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Lessons from early experience suggest that marketing campaigns can be extremely costly and time consuming in rural areas, often requiring door-to-door and direct contact. Simple consumer awareness is usually insufficient by itself. Dealers benefit from marketing assistance in early phases of new market development until a “critical mass” of customers develops that makes marketing easier.
Customers living in close proximity to towns are generally better informed about solar products than people in villages and tend to make highly informed purchasing decisions. They would not buy the lamps on the occasion of a particular promotion event, but rather collect detailed information about the products promoted and later compare them with the full range of offers available with retailers in the town.
Source: E. Martinot et al.: World Bank/GEF solar home systems projects: experiences and lessons learned 1993-2000, Published in Renewable & Sustainable Energy Reviews 5(1): 39-57 (2001).
Marketing through freelance sales agents
Marketing through freelance sales agents requires a high level of trust especially if products are handed out on commission base without asking for any collateral. There is a high risk that sales agents don't repay the cost of all received products. Consequently, selection of freelance sales agents has to be taken with care. Alternatively, products should be handed over to sales agents only against up-front payment to ensure that they, in turn, will enforce payment by households. However, for such a model capital availability on the side of the sales agents would certainly emerge as a bottleneck. Lack of accountability by the freelance sales agents could also be overcome by identifying at least 2 guarantors for each agent.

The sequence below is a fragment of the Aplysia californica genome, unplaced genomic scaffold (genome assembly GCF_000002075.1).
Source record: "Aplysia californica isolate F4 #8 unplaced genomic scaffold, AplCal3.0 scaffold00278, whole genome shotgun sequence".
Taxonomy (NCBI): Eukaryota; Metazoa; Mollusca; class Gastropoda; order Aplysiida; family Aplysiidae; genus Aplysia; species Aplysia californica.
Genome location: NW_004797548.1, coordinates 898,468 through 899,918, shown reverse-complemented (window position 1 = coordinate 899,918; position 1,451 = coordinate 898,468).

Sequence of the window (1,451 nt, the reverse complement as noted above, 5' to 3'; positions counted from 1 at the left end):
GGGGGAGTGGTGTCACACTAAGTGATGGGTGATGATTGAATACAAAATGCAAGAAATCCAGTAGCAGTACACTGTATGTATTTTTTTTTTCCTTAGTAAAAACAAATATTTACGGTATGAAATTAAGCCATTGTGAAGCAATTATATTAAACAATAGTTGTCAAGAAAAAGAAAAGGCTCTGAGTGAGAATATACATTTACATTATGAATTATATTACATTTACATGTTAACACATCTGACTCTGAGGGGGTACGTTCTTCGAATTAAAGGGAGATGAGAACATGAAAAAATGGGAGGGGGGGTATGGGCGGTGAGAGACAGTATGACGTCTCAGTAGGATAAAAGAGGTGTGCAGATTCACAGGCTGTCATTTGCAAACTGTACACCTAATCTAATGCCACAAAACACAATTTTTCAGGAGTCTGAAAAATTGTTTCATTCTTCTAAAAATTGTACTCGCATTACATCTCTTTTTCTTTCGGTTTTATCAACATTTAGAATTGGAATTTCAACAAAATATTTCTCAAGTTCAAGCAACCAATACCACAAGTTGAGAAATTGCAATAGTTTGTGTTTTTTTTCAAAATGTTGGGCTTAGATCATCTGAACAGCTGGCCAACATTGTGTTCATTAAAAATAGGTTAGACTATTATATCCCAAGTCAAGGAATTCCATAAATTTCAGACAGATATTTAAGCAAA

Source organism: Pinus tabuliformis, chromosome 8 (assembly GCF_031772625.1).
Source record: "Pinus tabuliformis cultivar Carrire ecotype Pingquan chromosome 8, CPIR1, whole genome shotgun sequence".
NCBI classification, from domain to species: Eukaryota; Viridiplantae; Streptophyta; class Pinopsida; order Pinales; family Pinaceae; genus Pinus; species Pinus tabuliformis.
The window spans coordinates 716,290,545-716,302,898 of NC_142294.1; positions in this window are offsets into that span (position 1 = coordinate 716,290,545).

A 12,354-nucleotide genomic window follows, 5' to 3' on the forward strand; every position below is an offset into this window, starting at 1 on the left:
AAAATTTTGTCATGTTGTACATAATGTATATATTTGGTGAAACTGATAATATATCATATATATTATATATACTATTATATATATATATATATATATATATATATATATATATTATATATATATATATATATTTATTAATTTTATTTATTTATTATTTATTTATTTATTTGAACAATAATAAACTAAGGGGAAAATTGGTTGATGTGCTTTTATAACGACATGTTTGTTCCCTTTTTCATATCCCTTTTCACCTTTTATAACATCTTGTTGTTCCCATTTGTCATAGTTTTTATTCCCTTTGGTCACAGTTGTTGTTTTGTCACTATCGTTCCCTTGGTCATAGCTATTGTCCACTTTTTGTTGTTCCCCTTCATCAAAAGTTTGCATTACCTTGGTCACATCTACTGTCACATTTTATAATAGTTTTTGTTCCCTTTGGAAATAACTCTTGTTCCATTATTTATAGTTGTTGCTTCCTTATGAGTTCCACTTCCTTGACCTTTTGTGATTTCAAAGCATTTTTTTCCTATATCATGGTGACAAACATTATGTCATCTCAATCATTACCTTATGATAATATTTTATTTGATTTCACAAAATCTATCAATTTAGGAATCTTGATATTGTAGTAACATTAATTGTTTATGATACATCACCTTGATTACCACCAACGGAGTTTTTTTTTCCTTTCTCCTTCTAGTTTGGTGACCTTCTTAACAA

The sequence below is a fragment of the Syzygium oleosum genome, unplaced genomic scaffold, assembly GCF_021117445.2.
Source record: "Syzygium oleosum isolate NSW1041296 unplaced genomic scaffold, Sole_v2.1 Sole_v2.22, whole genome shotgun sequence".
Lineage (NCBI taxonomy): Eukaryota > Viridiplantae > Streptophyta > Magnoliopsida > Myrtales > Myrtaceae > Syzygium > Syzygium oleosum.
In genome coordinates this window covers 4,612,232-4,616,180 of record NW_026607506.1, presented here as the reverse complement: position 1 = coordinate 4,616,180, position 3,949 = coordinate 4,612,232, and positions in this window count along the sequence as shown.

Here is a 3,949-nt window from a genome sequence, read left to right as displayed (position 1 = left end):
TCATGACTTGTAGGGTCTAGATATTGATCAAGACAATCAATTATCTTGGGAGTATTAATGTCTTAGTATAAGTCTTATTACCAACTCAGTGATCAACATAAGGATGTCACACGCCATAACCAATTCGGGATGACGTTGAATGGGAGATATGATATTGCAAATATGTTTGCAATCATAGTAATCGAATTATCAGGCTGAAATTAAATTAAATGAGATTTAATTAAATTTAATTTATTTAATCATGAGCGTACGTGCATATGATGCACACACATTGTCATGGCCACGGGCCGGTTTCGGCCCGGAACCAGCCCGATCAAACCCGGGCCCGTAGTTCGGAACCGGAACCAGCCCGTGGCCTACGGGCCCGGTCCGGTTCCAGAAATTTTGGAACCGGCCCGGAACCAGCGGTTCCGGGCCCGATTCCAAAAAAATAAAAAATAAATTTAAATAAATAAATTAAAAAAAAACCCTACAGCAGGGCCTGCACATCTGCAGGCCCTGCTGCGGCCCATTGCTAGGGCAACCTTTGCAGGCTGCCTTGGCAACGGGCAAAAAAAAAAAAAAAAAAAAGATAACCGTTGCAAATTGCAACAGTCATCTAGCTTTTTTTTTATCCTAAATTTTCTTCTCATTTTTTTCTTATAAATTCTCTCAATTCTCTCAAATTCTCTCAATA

An important factor for marketing of products is the personal relationship between the agents and the customers. If people trust the agent they feel assured that they can him in case of technical problems or defaults.
Marketing through cooperation with MFIs or companies
Most low-income consumers spend approximately US$ 5-10 per month for kerosene, wick lamps and candles. This money could be saved if solar lighting is used. However, consumers are very often reluctant or unable to make an up front investment of US $ 30 or more dollars, due both to the nature of their available cash flows as well as to the real and perceived risks of investing in a potentially sub-standard product. In fact, the primary drivers for the high market penetration of kerosene are: (i) the ability to buy small portions of kerosene over time, as permitted by the availability of cash, and (ii) the relatively low risks involved with buying small portions of a well known commodity.
Microfinance provides a means to overcome these limitations. However, Microfinance institution face two key problems: a) high transaction costs for loans of small size, b) risks of non-payment.
Pushing consumers to pay can be done by locking lighting systems until fees are paid. Another option is the cooperation with companies, which sell quality lighting products to their workers with loan repayments deducted from salaries.
After sales services
Consumers have higher trust in products if spare parts are easily available and if warranties are provided.
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